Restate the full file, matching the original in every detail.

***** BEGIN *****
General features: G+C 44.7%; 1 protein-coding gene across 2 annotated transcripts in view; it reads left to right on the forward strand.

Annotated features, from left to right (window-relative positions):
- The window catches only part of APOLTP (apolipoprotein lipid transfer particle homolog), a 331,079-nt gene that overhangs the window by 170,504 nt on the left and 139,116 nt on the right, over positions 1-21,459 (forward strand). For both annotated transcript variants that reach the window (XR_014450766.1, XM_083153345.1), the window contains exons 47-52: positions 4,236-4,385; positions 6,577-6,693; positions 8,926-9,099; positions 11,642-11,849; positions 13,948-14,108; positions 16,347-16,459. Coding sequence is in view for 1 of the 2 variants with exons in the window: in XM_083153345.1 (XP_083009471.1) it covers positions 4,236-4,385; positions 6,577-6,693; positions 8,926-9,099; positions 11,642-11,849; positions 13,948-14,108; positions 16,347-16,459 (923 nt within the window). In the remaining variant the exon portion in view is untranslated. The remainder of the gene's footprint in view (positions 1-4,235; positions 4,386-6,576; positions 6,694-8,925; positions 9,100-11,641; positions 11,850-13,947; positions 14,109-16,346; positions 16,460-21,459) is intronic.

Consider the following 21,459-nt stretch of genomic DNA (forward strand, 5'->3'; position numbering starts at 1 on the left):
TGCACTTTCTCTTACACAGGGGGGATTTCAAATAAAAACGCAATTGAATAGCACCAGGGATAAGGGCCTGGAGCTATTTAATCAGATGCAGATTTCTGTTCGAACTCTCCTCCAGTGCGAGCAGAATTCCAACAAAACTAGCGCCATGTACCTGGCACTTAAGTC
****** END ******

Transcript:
General features: G+C 44.7%; 1 protein-coding gene across 2 annotated transcripts in view; it reads left to right on the forward strand.

Annotated features, from left to right (window-relative positions):
- The window catches only part of APOLTP (apolipoprotein lipid transfer particle homolog), a 331,079-nt gene that overhangs the window by 170,504 nt on the left and 139,116 nt on the right, over positions 1-21,459 (forward strand). For both annotated transcript variants that reach the window (XR_014450766.1, XM_083153345.1), the window contains exons 47-52: positions 4,236-4,385; positions 6,577-6,693; positions 8,926-9,099; positions 11,642-11,849; positions 13,948-14,108; positions 16,347-16,459. Coding sequence is in view for 1 of the 2 variants with exons in the window: in XM_083153345.1 (XP_083009471.1) it covers positions 4,236-4,385; positions 6,577-6,693; positions 8,926-9,099; positions 11,642-11,849; positions 13,948-14,108; positions 16,347-16,459 (923 nt within the window). In the remaining variant the exon portion in view is untranslated. The remainder of the gene's footprint in view (positions 1-4,235; positions 4,386-6,576; positions 6,694-8,925; positions 9,100-11,641; positions 11,850-13,947; positions 14,109-16,346; positions 16,460-21,459) is intronic.

Consider the following 21,459-nt stretch of genomic DNA (forward strand, 5'->3'; position numbering starts at 1 on the left):
TGCACTTTCTCTTACACAGGGGGGATTTCAAATAAAAACGCAATTGAATAGCACCAGGGATAAGGGCCTGGAGCTATTTAATCAGATGCAGATTTCTGTTCGAACTCTCCTCCAGTGCGAGCAGAATTCCAACAAAACTAGCGCCATGTACCTGGCACTTAAGTC